That said, you need to be cautious about over-generalizing your results. We humans love to see patterns and over value things we see and measure, even if they have low confidence.
(Patrick Leach (2006-09-15). Why Can't You Just Give Me The Number? (Kindle Locations 1911). Probabilistic. Kindle Edition. )
Launching - Answering the "Persevere or Pivot" question
These pre-launch experiments have a whole range of cost, accuracy, and specificity. On the low end you have informal unstructured interviews. This is great for proving things our early on, and also allowing you to find a better business idea then the one you thought of originally. On the high end of cost and complexity, you have large scale polling that you do right (i.e. random distribution of customers, proper question wording to avoid bias, etc). These aren't going to find you that better business idea, but can provide a very accurate and specific answer to the question you pose.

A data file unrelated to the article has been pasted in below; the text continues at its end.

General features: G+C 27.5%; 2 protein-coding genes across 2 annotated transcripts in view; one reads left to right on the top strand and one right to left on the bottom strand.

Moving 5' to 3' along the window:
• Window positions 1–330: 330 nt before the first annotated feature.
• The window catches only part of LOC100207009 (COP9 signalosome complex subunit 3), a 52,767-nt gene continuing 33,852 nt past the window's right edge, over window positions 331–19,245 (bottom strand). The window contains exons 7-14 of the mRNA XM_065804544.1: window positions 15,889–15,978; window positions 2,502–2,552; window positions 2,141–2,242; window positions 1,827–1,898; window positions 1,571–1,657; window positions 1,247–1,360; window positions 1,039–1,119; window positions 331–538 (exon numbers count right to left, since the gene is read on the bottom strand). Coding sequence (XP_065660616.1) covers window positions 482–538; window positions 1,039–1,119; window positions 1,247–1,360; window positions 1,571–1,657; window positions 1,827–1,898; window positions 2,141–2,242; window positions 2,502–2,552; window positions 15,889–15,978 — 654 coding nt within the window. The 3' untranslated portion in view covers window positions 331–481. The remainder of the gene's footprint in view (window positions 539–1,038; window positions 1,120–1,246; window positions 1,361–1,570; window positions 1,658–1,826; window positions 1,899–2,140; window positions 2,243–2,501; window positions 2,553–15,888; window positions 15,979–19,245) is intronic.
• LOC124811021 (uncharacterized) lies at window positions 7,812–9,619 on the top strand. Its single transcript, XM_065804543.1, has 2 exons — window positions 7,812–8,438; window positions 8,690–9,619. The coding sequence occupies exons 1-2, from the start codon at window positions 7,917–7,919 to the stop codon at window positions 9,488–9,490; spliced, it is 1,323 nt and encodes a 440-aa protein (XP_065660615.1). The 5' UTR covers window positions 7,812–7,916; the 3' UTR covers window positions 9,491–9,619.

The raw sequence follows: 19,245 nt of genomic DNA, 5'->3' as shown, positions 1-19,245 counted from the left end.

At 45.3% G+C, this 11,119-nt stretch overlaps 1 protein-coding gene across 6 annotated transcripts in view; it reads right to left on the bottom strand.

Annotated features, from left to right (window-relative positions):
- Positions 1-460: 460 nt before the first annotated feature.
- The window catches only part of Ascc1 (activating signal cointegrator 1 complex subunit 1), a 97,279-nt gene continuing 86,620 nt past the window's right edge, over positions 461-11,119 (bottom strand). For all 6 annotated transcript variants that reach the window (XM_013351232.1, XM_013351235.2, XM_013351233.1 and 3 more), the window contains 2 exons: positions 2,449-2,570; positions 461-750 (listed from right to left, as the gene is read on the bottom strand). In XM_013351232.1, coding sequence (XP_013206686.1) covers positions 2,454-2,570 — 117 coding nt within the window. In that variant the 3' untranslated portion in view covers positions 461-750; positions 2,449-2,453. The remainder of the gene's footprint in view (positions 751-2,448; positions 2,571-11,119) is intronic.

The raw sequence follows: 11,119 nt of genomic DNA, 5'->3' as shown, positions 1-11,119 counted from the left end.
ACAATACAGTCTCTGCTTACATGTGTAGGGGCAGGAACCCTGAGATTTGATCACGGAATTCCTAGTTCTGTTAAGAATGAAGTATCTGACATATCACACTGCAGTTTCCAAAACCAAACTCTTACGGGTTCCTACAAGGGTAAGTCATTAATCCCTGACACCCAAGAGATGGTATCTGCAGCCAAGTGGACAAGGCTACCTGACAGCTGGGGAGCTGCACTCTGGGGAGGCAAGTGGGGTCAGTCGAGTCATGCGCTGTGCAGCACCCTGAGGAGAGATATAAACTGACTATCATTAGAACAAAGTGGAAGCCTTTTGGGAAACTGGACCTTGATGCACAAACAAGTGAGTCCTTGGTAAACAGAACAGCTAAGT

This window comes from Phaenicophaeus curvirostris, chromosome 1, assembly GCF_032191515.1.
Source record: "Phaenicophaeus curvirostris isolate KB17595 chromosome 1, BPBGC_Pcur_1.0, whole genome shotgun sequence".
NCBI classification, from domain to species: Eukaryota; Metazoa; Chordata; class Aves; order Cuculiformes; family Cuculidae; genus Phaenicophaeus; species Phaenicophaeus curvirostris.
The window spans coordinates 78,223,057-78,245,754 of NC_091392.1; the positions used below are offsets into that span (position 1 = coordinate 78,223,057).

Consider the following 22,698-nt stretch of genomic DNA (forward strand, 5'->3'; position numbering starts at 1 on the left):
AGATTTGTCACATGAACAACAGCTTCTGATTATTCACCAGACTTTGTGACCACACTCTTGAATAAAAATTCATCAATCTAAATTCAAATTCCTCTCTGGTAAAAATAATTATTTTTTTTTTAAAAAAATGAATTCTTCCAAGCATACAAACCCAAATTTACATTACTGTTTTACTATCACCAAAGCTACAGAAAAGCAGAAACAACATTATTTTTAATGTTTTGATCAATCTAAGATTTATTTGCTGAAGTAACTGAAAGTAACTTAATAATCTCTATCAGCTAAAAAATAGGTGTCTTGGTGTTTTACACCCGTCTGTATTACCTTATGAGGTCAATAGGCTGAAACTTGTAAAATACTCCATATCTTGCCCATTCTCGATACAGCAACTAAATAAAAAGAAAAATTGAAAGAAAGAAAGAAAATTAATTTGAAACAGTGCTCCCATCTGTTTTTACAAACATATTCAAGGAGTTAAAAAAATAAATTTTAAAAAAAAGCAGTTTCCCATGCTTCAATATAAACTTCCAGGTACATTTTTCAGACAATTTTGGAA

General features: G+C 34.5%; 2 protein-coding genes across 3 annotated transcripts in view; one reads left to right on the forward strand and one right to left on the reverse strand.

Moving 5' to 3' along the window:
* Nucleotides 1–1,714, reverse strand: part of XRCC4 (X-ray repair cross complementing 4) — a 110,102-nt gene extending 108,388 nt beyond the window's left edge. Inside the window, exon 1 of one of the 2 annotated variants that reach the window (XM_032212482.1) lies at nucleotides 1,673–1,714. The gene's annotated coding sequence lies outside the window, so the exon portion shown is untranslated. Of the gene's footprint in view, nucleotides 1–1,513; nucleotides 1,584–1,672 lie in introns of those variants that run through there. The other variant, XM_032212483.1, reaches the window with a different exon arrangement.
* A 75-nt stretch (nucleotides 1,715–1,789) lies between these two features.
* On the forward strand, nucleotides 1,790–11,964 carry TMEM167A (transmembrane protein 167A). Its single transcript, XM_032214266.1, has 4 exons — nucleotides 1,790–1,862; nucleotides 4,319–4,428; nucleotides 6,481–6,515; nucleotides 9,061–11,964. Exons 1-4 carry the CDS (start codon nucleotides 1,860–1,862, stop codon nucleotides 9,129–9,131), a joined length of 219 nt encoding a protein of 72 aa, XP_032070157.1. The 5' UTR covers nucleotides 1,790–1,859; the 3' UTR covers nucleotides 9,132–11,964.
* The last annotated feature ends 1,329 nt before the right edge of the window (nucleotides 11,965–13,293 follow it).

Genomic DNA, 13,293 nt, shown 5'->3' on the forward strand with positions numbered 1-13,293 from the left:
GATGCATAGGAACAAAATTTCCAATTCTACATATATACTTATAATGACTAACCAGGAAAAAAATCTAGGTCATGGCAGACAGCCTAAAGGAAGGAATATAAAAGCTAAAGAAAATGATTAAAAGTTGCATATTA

At some point though (and this will be very specific to you and your circumstances) you'll need to sit back and decide to stop pre-launch experments. When do you stop? When failing in market will be better then continuing to run experiments. For example, if you have a large existing business (lets say $100M in annual revenue) that you are thinking of disrupting with a new revenue model, you probably want to do the more formal methods since spending $50,000 on a polling firm and taking the time is small relative to the risk. But a 6 person startup with no actual revenue yet? Depends on the size of your market. If you only have 100 customers, you may want to do more upfront work because running experiments on customers can cause them to get grumpy and leave. But if you have a larger target market, it's fine to lose some customers while you work things out. If you are looking for a more decision science based approach, see Chapters 11 and 12 in Patrick Leach (2006-09-15). Why Can't You Just Give Me The Number?. The different market sizes account for the different approaches in the LSM books.